Originally posted on Full Spectrum Baseball  |  Last updated 5/3/12

On Tuesday, Andy Pettitte and Roger Clemens sat 20 feet apart, something that probably hasn’t happened since “Cotton Eye Joe” was a staple at Yankee Stadium. Pettitte was on the witness stand. Clemens was at the defense table. Eye contact was nowhere to be found. What was the topic du jour? A remark about human growth hormone Pettitte recalled hearing from his longtime teammate, friend and workout partner a dozen years ago.

“Roger had mentioned to me that he had taken HGH,” Pettitte testified. “And that it could help with recovery, and that’s really all I remember about the conversation.” Pettitte went on to acknowledge that the words were said in passing during an intense workout. Nonetheless, they had a pretty significant impact. For those of you who don’t know, this is the conversation that Clemens famously claims that Pettitte “misremembers.”

Pettitte’s appearance enlivened the proceedings and came without warning. Let’s face it. If he were to be called while on the Yankees roster, it would be a public relations disaster. As a Trenton Thunder? Not so much.

Wearing a gray suit, Pettitte walked into court a day after allowing six runs and 10 hits with eight strikeouts over 5 2/3 innings in an extended spring training game in Clearwater, Florida. Testifying mostly with his hands clasped in front of him and rarely looking at Clemens, the Clemens/Pettitte break is starting to look like Paris Hilton and Nicole Richie after “The Simple Life” fall out. Despite the discord, Pettitte found it tough to testify. He still considers Clemens a good friend. He’s apparently the Paris Hilton of the couple.

Today, Pettitte testified that both players valued Brian McNamee’s skills and the intense training sessions he developed for them. As per Pettitte’s testimony, it was in one of those training sessions (circa 1999 or 2000) where Clemens told him that he used HGH. In reality, there wasn’t much more he’d be allowed to say based on restrictions placed on a potential McNamee mention.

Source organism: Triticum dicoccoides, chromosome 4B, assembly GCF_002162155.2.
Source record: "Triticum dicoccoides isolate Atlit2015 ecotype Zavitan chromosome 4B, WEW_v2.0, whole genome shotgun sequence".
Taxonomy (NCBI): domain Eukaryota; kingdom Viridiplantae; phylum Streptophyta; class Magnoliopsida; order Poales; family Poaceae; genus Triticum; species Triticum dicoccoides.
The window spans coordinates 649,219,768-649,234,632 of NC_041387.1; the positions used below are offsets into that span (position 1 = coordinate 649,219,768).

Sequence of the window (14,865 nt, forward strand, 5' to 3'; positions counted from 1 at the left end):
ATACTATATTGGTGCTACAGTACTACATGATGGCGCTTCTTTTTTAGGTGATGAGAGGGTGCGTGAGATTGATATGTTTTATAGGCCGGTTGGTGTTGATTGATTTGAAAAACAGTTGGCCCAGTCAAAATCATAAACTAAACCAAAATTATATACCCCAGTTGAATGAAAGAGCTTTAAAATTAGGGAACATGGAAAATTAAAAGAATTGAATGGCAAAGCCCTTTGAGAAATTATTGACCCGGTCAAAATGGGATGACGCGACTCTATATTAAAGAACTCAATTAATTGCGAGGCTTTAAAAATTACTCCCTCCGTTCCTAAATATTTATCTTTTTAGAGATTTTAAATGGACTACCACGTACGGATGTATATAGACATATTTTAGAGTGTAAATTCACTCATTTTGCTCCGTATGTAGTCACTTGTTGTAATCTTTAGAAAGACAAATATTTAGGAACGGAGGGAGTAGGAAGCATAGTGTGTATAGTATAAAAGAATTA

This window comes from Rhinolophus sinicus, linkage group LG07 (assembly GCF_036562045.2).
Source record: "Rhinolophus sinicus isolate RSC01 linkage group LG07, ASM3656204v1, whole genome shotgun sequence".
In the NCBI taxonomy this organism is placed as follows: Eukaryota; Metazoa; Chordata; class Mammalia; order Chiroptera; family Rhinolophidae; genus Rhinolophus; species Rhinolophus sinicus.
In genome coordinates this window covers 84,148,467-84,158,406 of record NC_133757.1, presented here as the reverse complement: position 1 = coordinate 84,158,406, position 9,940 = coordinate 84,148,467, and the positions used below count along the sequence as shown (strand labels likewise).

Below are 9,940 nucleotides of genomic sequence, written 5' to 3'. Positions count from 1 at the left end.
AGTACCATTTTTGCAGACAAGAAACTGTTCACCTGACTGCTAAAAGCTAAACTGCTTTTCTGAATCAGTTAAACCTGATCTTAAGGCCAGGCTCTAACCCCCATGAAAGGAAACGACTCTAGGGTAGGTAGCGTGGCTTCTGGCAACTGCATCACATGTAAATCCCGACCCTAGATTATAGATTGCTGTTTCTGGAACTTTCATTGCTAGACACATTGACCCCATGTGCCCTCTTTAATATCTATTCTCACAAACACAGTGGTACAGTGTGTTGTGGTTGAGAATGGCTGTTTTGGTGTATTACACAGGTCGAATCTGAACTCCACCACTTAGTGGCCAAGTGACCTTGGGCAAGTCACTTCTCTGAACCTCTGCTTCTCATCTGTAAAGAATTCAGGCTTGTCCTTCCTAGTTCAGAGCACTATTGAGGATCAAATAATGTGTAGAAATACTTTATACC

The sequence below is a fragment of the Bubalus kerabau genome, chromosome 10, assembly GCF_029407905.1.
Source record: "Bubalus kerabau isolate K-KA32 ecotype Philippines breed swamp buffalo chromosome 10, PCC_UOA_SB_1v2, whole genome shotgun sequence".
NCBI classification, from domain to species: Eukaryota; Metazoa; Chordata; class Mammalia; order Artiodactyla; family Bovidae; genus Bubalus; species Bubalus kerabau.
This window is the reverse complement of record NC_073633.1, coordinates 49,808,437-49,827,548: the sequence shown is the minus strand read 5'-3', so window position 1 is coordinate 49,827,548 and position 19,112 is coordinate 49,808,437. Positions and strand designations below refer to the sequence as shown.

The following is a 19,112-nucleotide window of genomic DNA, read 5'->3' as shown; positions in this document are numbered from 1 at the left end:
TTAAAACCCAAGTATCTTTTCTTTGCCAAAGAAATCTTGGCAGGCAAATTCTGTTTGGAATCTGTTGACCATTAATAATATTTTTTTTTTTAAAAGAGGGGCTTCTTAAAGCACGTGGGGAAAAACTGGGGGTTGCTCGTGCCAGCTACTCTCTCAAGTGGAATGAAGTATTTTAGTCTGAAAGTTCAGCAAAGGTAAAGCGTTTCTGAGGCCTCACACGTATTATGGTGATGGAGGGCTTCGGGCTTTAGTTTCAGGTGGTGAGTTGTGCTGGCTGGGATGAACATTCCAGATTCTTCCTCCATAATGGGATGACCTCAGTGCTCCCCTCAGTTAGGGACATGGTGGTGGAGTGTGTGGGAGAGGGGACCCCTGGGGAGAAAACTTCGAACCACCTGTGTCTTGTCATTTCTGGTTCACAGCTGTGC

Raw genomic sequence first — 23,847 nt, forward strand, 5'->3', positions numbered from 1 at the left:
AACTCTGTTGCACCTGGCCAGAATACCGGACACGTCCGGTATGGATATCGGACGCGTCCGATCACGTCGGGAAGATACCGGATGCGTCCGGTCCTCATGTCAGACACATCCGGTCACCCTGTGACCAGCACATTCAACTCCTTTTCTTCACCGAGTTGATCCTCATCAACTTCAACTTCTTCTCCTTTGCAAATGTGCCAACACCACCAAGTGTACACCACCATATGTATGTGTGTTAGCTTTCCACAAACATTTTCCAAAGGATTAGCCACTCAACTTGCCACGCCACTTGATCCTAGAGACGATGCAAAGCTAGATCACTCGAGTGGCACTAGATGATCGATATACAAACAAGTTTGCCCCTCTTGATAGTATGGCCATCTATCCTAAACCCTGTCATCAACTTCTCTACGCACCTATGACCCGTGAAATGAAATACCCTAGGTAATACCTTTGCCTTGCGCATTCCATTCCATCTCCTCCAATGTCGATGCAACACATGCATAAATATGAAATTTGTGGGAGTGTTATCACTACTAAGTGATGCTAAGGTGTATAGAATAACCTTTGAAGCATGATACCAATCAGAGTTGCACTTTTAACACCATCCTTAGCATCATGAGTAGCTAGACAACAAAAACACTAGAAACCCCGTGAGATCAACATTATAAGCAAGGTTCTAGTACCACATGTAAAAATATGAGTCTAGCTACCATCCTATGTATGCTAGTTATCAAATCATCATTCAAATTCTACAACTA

Even though Judge Walton pulled most of the testimony’s teeth, Pettitte is still expected to be a key part of the prosecution’s case. Yesterday, Pettitte said that initially he did not know about HGH and said he became interested after his injury in 2002. Pettitte told the jury that in 2004 after becoming injured again, he took HGH to help him recover from a torn tendon.

Even though Clemens allegedly educated Pettitte about HGH, Pettitte testified that Clemens story began to change around the time of the congressional hearings. “I knew I was very approachable by the media …” Pettitte told the court. He asked how should he address the situation if he were asked about Clemens and HGH. Pettitte went on to say, “[Clemens] said what you are talking about. I didn’t tell you that … My wife Debbie used it.”

If you are looking for the “Say it Ain’t So, Joe” moment in this trial, Pettitte is not going to provide it. Based on Andy Pettitte’s well-known Christian ethic and background, I don’t see him lying to the court anytime soon. Nevertheless, I fear he’s loyal to a fault. He’s loyal to a man essentially threw his wife and his best friend under the bus. Really? When asked if he felt HGH had any impact on Clemens’ Cy Young awards and numerous accolades, Pettitte actually said no. Boy. I wonder how loyal Clemens will be when Pettitte’s testimony continues tomorrow.

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